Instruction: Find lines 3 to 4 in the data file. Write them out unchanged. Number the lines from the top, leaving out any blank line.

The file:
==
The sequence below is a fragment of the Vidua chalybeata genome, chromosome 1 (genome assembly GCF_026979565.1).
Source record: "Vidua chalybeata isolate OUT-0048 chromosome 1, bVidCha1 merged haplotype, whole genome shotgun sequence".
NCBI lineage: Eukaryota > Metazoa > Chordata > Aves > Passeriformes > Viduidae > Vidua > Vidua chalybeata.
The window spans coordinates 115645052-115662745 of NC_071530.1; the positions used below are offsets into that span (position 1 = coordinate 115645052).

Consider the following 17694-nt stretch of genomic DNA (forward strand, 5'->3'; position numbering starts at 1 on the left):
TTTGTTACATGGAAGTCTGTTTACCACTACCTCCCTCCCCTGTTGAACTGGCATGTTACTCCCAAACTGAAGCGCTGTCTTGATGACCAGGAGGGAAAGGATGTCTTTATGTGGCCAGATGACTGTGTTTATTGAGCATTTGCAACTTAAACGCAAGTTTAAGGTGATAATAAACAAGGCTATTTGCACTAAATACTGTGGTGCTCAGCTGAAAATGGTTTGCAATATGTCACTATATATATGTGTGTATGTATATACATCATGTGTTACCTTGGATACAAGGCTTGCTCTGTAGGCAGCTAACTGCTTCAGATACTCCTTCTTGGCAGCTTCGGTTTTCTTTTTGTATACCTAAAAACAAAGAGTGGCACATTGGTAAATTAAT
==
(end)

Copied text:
NCBI lineage: Eukaryota > Metazoa > Chordata > Aves > Passeriformes > Viduidae > Vidua > Vidua chalybeata.
The window spans coordinates 115645052-115662745 of NC_071530.1; the positions used below are offsets into that span (position 1 = coordinate 115645052).